Pets can improve health by reducing levels of cortisol (a stress hormone), lowering blood pressure and decreasing loneliness. While I’m pretty sure there’s research that shows big fluffy dogs are best for health (OK, so that might be my bias!), even smaller, much easier to take care of pets can bring joy. We just got hermit crabs last month (named Hillary and Marcel, in case you were wondering), and even though they spend most of their day burrowed under the sand, they still make me so happy! If you already have a pet, try setting aside some time during the day to snuggle with them.
Meditate, practice deep breathing, or try another grounding exercise – even if it’s just for 1-5 minutes.
So many of my clients spend their days in an activated state, running around in fight or flight mode without taking time to decompress. Sometimes the demands of life outweigh the number of hours in the day. That’s why I encourage my clients to build 1-5 minute breaks in their day to practice meditation, deep breathing, or other grounding exercises. I really like the app Insight Timer, which has a ton of guided meditations, as well as a timer with a selection of background music and nature noises.
Do a daily puzzle.
Whether it’s a crossword puzzle, sodoku or Wordle, doing a puzzle each day has been shown to keep your brain sharp as you age. If puzzles aren’t your thing, no biggie! Any mentally engaging activity has cognitive benefits, like reading or doing crafts.
Nurture closer relationships with family or friends.
One of the many, many lessons of the recent pandemic was learning just how much loneliness has an impact on health and wellbeing. In 2023, the US Surgeon General released a plan to combat loneliness as an “epidemic.” You don’t have to become an extrovert if you’re not one, but do put energy into the relationships that are important to you, or try and develop/foster new ones. Reach out to friends and family regularly, even if it’s just over text.
Find a hobby.
Spending time engaging in a purposeful activity can help improve mental health and wellbeing, build self worth, and help manage stress. Having a hard time thinking of something? Google “ideas for hobbies” and read through a few of the hundreds of lists that pop up – you might get inspired! Pick a few to experiment with and see what connects with you. Once you find a hobby, remember that you might need to schedule time to engage with it. During the pandemic, I picked up watercolors as a hobby, but I struggled to find time in my day to work on them. The next year I set a goal of making watercolor birthday cards for my friends and family, which forced me to set aside time to work on them each month. As my friends know, sometimes my cards come late, but having to make them on the regular really does help me prioritize something I know I enjoy doing!
A Holistic Approach Includes Community Health
In this post I am sharing ideas that focus on individual behaviors versus community health. While I think it’s really important to empower individuals with non-food and fitness related ways they can engage in a more holistic approach to health, we must not forget the role of our community and social structures in physical and mental health. Having access to the tools I share in this article is privilege. You can’t get adequate sleep if you’re working multiple jobs to keep a roof over your head. A therapist is inaccessible if you don’t have health insurance or are underinsured. There’s no amount of meditation or deep breathing that can regulate your nervous system if you live in a community plagued by gun violence.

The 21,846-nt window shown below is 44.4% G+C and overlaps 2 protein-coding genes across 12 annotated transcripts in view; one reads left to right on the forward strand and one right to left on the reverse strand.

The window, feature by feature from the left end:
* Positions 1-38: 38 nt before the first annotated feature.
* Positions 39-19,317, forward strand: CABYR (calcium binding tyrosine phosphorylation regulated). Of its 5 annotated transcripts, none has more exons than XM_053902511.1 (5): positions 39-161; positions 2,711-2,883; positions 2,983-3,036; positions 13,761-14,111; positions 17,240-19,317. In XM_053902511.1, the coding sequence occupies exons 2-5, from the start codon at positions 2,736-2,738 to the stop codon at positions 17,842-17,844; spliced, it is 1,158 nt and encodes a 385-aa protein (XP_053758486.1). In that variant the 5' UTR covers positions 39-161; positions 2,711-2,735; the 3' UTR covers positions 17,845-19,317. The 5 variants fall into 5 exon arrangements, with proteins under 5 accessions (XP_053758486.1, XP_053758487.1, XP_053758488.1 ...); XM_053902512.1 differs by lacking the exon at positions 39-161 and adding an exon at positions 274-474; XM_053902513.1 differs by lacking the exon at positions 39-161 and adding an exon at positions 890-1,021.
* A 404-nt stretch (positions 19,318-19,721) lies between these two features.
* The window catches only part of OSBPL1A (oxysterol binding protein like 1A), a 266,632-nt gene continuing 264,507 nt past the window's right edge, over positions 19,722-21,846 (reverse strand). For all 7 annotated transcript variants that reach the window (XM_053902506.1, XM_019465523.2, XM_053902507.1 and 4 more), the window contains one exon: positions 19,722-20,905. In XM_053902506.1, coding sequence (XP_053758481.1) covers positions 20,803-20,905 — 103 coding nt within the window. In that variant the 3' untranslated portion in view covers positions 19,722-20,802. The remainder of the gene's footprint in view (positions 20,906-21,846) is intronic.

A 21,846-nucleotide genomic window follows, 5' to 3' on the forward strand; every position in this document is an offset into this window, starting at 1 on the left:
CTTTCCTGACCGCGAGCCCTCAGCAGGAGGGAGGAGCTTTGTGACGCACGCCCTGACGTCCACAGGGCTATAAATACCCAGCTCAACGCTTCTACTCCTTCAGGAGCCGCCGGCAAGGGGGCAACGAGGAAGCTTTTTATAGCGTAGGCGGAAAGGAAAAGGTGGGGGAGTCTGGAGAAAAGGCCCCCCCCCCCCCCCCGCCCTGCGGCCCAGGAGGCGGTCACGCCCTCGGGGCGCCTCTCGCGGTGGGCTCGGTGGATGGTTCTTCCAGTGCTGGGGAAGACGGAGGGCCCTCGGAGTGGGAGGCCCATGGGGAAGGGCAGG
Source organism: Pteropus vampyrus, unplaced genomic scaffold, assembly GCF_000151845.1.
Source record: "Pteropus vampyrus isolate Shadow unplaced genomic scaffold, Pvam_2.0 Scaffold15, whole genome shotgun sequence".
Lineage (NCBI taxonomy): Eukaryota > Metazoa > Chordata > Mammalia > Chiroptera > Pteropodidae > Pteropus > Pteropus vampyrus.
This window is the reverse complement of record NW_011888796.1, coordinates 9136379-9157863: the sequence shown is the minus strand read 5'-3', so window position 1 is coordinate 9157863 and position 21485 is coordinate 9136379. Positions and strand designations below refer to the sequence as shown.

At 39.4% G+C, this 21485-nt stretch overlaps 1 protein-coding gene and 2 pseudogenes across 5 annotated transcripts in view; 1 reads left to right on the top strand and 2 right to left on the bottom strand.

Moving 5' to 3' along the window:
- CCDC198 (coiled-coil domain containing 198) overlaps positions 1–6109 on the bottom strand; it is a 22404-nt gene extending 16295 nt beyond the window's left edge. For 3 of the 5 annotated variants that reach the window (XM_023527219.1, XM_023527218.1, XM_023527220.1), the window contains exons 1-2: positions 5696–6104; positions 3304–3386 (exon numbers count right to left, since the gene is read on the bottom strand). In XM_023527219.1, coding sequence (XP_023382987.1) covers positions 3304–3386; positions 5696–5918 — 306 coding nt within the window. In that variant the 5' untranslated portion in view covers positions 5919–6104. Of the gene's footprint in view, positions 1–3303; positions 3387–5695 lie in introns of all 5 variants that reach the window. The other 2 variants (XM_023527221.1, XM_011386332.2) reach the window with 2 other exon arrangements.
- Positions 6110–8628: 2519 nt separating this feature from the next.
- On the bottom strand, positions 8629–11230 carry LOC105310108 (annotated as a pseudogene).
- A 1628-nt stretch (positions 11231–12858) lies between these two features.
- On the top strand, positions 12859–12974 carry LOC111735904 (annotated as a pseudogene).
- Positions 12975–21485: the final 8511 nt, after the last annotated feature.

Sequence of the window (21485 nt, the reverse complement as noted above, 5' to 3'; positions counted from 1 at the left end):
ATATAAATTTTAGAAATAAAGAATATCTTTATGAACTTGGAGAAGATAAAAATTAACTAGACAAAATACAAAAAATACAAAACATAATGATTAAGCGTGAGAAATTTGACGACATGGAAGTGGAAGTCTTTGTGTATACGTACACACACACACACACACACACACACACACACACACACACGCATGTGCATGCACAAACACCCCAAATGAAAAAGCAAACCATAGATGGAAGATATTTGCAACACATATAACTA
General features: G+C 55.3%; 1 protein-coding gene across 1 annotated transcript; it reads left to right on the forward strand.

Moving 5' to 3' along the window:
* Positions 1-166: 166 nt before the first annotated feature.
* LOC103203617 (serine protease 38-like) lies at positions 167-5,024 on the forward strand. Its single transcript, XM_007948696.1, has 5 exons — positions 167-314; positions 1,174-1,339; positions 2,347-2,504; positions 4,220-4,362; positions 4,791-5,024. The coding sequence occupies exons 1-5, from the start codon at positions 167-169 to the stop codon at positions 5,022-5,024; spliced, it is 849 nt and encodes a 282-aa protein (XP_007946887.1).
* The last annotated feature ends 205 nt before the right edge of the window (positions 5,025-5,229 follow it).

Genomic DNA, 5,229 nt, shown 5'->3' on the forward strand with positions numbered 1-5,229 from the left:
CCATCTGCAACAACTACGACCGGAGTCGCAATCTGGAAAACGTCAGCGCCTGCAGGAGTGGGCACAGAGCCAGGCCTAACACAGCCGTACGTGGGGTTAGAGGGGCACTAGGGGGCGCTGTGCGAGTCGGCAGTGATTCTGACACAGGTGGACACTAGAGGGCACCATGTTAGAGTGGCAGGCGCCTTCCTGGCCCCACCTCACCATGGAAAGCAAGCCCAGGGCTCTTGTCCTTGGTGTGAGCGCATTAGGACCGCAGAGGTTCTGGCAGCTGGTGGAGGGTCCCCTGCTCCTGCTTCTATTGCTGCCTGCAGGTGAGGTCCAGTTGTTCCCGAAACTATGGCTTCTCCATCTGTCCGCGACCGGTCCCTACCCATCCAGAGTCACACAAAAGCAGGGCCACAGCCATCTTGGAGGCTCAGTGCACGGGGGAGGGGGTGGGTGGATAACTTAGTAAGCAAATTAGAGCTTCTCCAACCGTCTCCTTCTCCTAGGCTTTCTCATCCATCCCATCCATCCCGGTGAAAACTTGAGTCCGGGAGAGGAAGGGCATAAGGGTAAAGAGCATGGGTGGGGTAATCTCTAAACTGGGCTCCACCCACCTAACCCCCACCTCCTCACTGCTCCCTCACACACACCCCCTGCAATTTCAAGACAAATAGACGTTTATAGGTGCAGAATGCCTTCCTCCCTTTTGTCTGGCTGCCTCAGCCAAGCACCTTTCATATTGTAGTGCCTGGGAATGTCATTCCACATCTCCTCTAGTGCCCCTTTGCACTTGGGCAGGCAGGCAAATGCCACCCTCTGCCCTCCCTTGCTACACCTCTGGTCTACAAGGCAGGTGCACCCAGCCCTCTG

If you care about your health and the health of others, I hope you’ll expand this holistic approach to health to include a healthy community. Here’s some ideas for supporting community health:
Donate money or time to a local food bank
Learn about local and national policies that impact access to healthcare, vote for politicians who support these policies, and continue to advocate for them when they’re in office.
Get to know your neighbors, especially elderly or lower income neighbors, and help out if you can.
Support local businesses as able. Keep in mind supporting local doesn’t have to mean spending more money. It often means shopping at some of the mom and pop shops versus more bougie stores.
Smile, wave, and talk to strangers (if it feels safe!). It may seem silly given all the trauma in the world right now, but I genuinely believe in the power of a smile and a bit of kindness. I’m sure you can remember a few times where a kind interaction with a stranger made your day, or even just made you feel happy for a few minutes.
Learn about issues that impact the environment in your community, for example if there are sources of pollution that you can get involved with advocating around.
When we work with clients on their food and health concerns, we take a holistic approach, viewing each client as a unique individual with their own strengths and barriers. If you’re wanting support in learning how to take care of yourself from a non-diet approach, learn more about our practice philosophy, services, and reach out if you’d like more information! We work with clients virtually throughout the US and out of our Columbia, SC office, and we are in network with BCBS.
This blog post on a holistic approach to health promoting behaviors was originally published May 2018. It has been updated to give you the best possible content.